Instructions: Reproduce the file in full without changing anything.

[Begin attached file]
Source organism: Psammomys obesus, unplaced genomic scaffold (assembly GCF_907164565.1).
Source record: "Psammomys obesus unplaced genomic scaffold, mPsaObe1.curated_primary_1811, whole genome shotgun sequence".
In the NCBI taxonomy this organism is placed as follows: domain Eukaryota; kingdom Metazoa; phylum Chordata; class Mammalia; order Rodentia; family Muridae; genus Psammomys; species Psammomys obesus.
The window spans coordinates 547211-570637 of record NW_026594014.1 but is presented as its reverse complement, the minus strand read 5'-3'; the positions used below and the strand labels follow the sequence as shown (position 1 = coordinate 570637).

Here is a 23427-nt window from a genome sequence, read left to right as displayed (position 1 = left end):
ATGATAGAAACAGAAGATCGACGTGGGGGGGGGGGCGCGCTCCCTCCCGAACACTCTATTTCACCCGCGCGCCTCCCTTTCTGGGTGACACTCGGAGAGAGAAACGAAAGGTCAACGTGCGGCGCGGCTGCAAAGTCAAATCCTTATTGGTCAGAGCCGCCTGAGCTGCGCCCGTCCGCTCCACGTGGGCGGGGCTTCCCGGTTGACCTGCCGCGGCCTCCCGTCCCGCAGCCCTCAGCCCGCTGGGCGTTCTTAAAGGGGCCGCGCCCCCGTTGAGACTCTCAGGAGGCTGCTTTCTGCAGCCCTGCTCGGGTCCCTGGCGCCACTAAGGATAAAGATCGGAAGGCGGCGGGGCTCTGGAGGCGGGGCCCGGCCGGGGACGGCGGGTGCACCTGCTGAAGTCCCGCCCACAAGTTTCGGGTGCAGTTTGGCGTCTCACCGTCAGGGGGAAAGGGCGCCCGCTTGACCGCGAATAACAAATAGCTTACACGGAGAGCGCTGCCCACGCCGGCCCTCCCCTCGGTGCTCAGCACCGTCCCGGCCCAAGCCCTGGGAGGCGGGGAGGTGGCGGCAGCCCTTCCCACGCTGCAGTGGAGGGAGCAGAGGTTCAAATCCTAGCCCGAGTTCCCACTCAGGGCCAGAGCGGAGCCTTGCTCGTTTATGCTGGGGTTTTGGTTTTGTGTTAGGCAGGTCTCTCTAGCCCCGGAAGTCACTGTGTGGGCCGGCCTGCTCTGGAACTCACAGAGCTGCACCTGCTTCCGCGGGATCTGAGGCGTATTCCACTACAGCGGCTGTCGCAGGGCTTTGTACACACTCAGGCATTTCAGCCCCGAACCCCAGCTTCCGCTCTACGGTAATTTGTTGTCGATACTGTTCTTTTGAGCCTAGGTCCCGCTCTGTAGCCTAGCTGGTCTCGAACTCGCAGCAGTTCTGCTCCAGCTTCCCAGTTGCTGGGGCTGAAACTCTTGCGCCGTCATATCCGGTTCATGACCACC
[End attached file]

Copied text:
Source organism: Psammomys obesus, unplaced genomic scaffold (assembly GCF_907164565.1).
Source record: "Psammomys obesus unplaced genomic scaffold, mPsaObe1.curated_primary_1811, whole genome shotgun sequence".
In the NCBI taxonomy this organism is placed as follows: domain Eukaryota; kingdom Metazoa; phylum Chordata; class Mammalia; order Rodentia; family Muridae; genus Psammomys; species Psammomys obesus.
The window spans coordinates 547211-570637 of record NW_026594014.1 but is presented as its reverse complement, the minus strand read 5'-3'; the positions used below and the strand labels follow the sequence as shown (position 1 = coordinate 570637).

Here is a 23427-nt window from a genome sequence, read left to right as displayed (position 1 = left end):
ATGATAGAAACAGAAGATCGACGTGGGGGGGGGGGCGCGCTCCCTCCCGAACACTCTATTTCACCCGCGCGCCTCCCTTTCTGGGTGACACTCGGAGAGAGAAACGAAAGGTCAACGTGCGGCGCGGCTGCAAAGTCAAATCCTTATTGGTCAGAGCCGCCTGAGCTGCGCCCGTCCGCTCCACGTGGGCGGGGCTTCCCGGTTGACCTGCCGCGGCCTCCCGTCCCGCAGCCCTCAGCCCGCTGGGCGTTCTTAAAGGGGCCGCGCCCCCGTTGAGACTCTCAGGAGGCTGCTTTCTGCAGCCCTGCTCGGGTCCCTGGCGCCACTAAGGATAAAGATCGGAAGGCGGCGGGGCTCTGGAGGCGGGGCCCGGCCGGGGACGGCGGGTGCACCTGCTGAAGTCCCGCCCACAAGTTTCGGGTGCAGTTTGGCGTCTCACCGTCAGGGGGAAAGGGCGCCCGCTTGACCGCGAATAACAAATAGCTTACACGGAGAGCGCTGCCCACGCCGGCCCTCCCCTCGGTGCTCAGCACCGTCCCGGCCCAAGCCCTGGGAGGCGGGGAGGTGGCGGCAGCCCTTCCCACGCTGCAGTGGAGGGAGCAGAGGTTCAAATCCTAGCCCGAGTTCCCACTCAGGGCCAGAGCGGAGCCTTGCTCGTTTATGCTGGGGTTTTGGTTTTGTGTTAGGCAGGTCTCTCTAGCCCCGGAAGTCACTGTGTGGGCCGGCCTGCTCTGGAACTCACAGAGCTGCACCTGCTTCCGCGGGATCTGAGGCGTATTCCACTACAGCGGCTGTCGCAGGGCTTTGTACACACTCAGGCATTTCAGCCCCGAACCCCAGCTTCCGCTCTACGGTAATTTGTTGTCGATACTGTTCTTTTGAGCCTAGGTCCCGCTCTGTAGCCTAGCTGGTCTCGAACTCGCAGCAGTTCTGCTCCAGCTTCCCAGTTGCTGGGGCTGAAACTCTTGCGCCGTCATATCCGGTTCATGACCACC